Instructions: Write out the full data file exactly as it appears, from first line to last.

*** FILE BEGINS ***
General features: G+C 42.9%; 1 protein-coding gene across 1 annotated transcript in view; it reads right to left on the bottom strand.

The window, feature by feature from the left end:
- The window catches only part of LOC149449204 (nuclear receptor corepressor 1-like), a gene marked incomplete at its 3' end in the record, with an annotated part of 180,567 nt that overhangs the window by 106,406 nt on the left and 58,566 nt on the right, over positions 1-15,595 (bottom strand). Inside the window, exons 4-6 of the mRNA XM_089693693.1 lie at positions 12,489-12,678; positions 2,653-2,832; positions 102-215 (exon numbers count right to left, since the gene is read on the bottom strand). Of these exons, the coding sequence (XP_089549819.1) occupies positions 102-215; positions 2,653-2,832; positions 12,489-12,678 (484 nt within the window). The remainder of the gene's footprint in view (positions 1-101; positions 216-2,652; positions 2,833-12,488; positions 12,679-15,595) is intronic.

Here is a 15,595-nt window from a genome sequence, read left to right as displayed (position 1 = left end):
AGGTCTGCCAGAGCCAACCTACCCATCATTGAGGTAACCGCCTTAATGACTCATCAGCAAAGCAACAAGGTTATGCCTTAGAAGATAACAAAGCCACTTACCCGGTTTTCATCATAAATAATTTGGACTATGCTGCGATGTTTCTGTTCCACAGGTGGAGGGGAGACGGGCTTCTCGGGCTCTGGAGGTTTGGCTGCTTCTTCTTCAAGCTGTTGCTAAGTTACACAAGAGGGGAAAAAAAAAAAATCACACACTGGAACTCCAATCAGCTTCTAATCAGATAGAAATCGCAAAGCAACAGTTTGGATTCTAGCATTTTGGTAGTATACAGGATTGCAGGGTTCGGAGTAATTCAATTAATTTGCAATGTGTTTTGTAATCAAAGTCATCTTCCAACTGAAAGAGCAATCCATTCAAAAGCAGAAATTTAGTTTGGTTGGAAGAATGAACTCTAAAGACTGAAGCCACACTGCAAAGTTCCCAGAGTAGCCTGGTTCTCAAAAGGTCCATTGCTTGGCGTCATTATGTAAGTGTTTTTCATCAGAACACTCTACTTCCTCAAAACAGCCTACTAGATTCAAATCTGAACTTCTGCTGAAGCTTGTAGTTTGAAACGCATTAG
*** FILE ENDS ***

General features: G+C 42.9%; 1 protein-coding gene across 1 annotated transcript in view; it reads right to left on the bottom strand.

The window, feature by feature from the left end:
- The window catches only part of LOC149449204 (nuclear receptor corepressor 1-like), a gene marked incomplete at its 3' end in the record, with an annotated part of 180,567 nt that overhangs the window by 106,406 nt on the left and 58,566 nt on the right, over positions 1-15,595 (bottom strand). Inside the window, exons 4-6 of the mRNA XM_089693693.1 lie at positions 12,489-12,678; positions 2,653-2,832; positions 102-215 (exon numbers count right to left, since the gene is read on the bottom strand). Of these exons, the coding sequence (XP_089549819.1) occupies positions 102-215; positions 2,653-2,832; positions 12,489-12,678 (484 nt within the window). The remainder of the gene's footprint in view (positions 1-101; positions 216-2,652; positions 2,833-12,488; positions 12,679-15,595) is intronic.

Here is a 15,595-nt window from a genome sequence, read left to right as displayed (position 1 = left end):
AGGTCTGCCAGAGCCAACCTACCCATCATTGAGGTAACCGCCTTAATGACTCATCAGCAAAGCAACAAGGTTATGCCTTAGAAGATAACAAAGCCACTTACCCGGTTTTCATCATAAATAATTTGGACTATGCTGCGATGTTTCTGTTCCACAGGTGGAGGGGAGACGGGCTTCTCGGGCTCTGGAGGTTTGGCTGCTTCTTCTTCAAGCTGTTGCTAAGTTACACAAGAGGGGAAAAAAAAAAAATCACACACTGGAACTCCAATCAGCTTCTAATCAGATAGAAATCGCAAAGCAACAGTTTGGATTCTAGCATTTTGGTAGTATACAGGATTGCAGGGTTCGGAGTAATTCAATTAATTTGCAATGTGTTTTGTAATCAAAGTCATCTTCCAACTGAAAGAGCAATCCATTCAAAAGCAGAAATTTAGTTTGGTTGGAAGAATGAACTCTAAAGACTGAAGCCACACTGCAAAGTTCCCAGAGTAGCCTGGTTCTCAAAAGGTCCATTGCTTGGCGTCATTATGTAAGTGTTTTTCATCAGAACACTCTACTTCCTCAAAACAGCCTACTAGATTCAAATCTGAACTTCTGCTGAAGCTTGTAGTTTGAAACGCATTAG